Personally I think there is some combination of settings which are optimal, the trick is to find it! There might be a way to inspect the settings for the client connection on the laptop and mirror these on the router, but nothing stands out.

I did this test and I got 200 Mbps instead of the 100 Mbps I was getting when I connected to PIA through PfSense. Thanks for the suggestions.

I would be curious to know what your OpenVPN client settings on pfSense are, if you manage to increase the throughput after making some tweaks.

Just for reference my Air VPN client config looks like:

dev tun
resolv-retry infinite
verb 3
explicit-exit-notify 5
setenv UV_IPV6 yes
remote-cert-tls server
comp-lzo no
data-ciphers AES-256-GCM:AES-256-CBC:AES-192-GCM:AES-192-CBC:AES-128-GCM:AES-128-CBC
data-ciphers-fallback AES-256-CBC
proto udp
auth SHA512

I’m now replicating this on the client in pfSense to see if it makes any difference. In the past I only used one data cipher, AES-256-GCM perhaps if the others are added, openVPN is smart enough to select an optimal cipher.

This is a bit embarrassing, I had previously configured traffic shaping to address bufferbloat, took that off my VPN vlans and hey presto I’m getting 95% of line speed over the VPN. I tweaked a few other things but this made the most difference. I have the same traffic shaping on my ISP line and I get the limit I set.

Now to investigate how to do traffic shaping over a VPN connection …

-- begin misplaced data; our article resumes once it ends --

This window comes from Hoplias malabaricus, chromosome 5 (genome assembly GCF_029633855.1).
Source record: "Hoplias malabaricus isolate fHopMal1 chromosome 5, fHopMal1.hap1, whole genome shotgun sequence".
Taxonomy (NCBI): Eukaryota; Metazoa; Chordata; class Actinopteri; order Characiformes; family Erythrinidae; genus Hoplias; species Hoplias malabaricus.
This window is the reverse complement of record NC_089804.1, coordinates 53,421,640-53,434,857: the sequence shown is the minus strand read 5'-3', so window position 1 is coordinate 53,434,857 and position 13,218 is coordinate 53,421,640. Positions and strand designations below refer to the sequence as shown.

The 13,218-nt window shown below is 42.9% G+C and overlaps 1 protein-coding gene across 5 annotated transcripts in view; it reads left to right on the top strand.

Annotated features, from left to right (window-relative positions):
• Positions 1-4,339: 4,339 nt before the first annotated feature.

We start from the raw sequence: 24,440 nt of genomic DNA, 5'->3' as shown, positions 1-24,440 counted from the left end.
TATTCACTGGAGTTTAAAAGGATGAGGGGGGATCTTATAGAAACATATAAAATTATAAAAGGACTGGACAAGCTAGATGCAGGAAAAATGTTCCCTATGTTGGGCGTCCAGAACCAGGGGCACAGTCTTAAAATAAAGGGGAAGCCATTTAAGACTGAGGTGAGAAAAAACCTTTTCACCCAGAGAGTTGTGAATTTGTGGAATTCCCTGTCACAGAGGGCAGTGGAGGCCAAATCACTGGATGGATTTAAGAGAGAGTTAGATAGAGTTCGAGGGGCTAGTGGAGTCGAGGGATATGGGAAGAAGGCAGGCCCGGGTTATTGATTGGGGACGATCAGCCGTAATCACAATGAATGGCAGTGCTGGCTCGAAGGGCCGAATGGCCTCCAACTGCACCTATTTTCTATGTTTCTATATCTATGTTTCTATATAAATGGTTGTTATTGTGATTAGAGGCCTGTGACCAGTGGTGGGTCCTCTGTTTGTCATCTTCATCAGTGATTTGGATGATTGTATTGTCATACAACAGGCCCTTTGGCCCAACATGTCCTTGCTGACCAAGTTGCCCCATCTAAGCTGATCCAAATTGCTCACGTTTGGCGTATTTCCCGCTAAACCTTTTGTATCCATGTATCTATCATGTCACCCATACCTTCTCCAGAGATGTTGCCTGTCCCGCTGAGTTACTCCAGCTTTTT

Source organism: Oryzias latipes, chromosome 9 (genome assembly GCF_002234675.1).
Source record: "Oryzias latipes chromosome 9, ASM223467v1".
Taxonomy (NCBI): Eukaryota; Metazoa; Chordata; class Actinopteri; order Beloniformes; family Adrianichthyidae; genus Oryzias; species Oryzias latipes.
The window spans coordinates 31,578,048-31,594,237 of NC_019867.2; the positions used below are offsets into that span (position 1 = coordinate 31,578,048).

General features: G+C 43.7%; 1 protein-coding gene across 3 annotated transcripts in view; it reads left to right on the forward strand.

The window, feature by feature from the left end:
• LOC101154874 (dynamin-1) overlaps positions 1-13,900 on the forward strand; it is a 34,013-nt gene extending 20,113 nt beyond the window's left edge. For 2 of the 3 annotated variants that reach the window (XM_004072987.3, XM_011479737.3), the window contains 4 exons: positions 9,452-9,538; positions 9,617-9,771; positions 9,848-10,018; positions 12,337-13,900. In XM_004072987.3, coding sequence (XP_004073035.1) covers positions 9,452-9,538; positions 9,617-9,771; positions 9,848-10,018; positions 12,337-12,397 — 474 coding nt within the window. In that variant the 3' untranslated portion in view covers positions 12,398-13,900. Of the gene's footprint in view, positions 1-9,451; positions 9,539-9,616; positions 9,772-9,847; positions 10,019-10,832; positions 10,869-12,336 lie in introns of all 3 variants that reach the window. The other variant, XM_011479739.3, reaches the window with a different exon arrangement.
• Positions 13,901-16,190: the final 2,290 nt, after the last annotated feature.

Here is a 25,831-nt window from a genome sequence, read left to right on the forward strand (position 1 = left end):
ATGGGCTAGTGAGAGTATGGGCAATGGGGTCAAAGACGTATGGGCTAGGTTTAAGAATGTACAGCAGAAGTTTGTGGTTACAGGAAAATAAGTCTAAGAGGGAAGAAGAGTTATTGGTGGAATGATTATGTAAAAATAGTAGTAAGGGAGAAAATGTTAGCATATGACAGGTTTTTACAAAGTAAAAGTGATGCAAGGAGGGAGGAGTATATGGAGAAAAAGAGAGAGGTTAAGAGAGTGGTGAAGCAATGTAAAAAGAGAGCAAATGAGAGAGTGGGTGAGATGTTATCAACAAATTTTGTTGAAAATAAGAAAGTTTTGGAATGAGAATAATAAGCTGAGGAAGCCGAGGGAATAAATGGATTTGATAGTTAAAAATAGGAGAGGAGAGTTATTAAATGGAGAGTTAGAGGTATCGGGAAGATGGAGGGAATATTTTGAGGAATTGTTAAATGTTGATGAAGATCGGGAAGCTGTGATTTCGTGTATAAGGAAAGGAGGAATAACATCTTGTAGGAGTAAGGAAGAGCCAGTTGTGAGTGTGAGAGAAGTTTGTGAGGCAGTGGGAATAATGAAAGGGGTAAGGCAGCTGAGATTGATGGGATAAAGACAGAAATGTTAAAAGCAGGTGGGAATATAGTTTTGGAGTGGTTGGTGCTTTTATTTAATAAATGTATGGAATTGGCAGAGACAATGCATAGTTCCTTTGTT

There are a few variables that can cause the lower throughput you’re seeing but I’d guess it’s mostly likely the hardware you’re running pfSense on. I use a Dell Optiplex with a 9th gen Intel Core i5 processor which isn’t anything special but I’m able to saturate my internet connection at just over 1Gb/s. I’m using OpenVPN on Mullvad with the ChaCha20-Poly1305 cipher, I can get the same throughput using AES256-GCM also and my latency is between 12-20ms whilst doing a download speed test. I’d suggest trying WireGuard if you aren’t already. OpenVPN uses only a single CPU core if you’re on the Community Edition of pfSense like myself, unlike WireGuard which is multi-threaded. So if you have a low powered multi-core CPU that isn’t clocked very high, latency and throughput could be improved significantly using WireGuard instead of OpenVPN. If you upgrade your hardware I’d certainly recommend Mullvad over PIA for throughput (and privacy). I used PIA until they were purchased by Kape Technologies, I did lots of research and narrowed my choice down to IVPN and Mullvad. Both were relatively small companies that were fully open-source run by a small group of well known people in the privacy world that have done a lot for the community and open-source in general with no marketing fluff, and don’t poach influencers to sell ads falsifying what VPNs do. Mullvad own and operate their own servers and made almost no difference to my latency so I ended up choosing Mullvad over IVPN. My pfSense has been connected to one of their servers with all my traffic going through there for two years now without any issues at all.